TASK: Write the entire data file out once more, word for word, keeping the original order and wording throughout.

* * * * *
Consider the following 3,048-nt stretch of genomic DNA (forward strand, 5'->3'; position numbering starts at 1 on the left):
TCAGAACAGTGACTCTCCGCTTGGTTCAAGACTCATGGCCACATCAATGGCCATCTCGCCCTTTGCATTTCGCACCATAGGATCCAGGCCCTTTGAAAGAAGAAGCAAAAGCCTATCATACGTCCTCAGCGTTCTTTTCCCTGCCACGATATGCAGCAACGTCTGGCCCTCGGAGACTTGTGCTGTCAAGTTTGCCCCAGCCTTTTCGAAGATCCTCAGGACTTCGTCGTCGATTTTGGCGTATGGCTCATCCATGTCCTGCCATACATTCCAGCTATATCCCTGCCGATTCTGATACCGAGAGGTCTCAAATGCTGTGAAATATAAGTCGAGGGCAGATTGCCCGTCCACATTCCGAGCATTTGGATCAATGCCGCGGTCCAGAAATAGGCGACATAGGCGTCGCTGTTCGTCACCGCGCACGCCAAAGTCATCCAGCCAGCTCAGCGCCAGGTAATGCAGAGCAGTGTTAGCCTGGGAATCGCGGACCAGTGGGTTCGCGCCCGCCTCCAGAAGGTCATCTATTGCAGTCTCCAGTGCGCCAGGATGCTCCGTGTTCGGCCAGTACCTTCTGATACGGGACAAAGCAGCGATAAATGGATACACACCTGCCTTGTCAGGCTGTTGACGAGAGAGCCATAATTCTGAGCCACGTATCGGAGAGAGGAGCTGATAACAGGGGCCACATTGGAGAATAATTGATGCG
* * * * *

Consider the following 3,048-nt stretch of genomic DNA (forward strand, 5'->3'; position numbering starts at 1 on the left):
TCAGAACAGTGACTCTCCGCTTGGTTCAAGACTCATGGCCACATCAATGGCCATCTCGCCCTTTGCATTTCGCACCATAGGATCCAGGCCCTTTGAAAGAAGAAGCAAAAGCCTATCATACGTCCTCAGCGTTCTTTTCCCTGCCACGATATGCAGCAACGTCTGGCCCTCGGAGACTTGTGCTGTCAAGTTTGCCCCAGCCTTTTCGAAGATCCTCAGGACTTCGTCGTCGATTTTGGCGTATGGCTCATCCATGTCCTGCCATACATTCCAGCTATATCCCTGCCGATTCTGATACCGAGAGGTCTCAAATGCTGTGAAATATAAGTCGAGGGCAGATTGCCCGTCCACATTCCGAGCATTTGGATCAATGCCGCGGTCCAGAAATAGGCGACATAGGCGTCGCTGTTCGTCACCGCGCACGCCAAAGTCATCCAGCCAGCTCAGCGCCAGGTAATGCAGAGCAGTGTTAGCCTGGGAATCGCGGACCAGTGGGTTCGCGCCCGCCTCCAGAAGGTCATCTATTGCAGTCTCCAGTGCGCCAGGATGCTCCGTGTTCGGCCAGTACCTTCTGATACGGGACAAAGCAGCGATAAATGGATACACACCTGCCTTGTCAGGCTGTTGACGAGAGAGCCATAATTCTGAGCCACGTATCGGAGAGAGGAGCTGATAACAGGGGCCACATTGGAGAATAATTGATGCG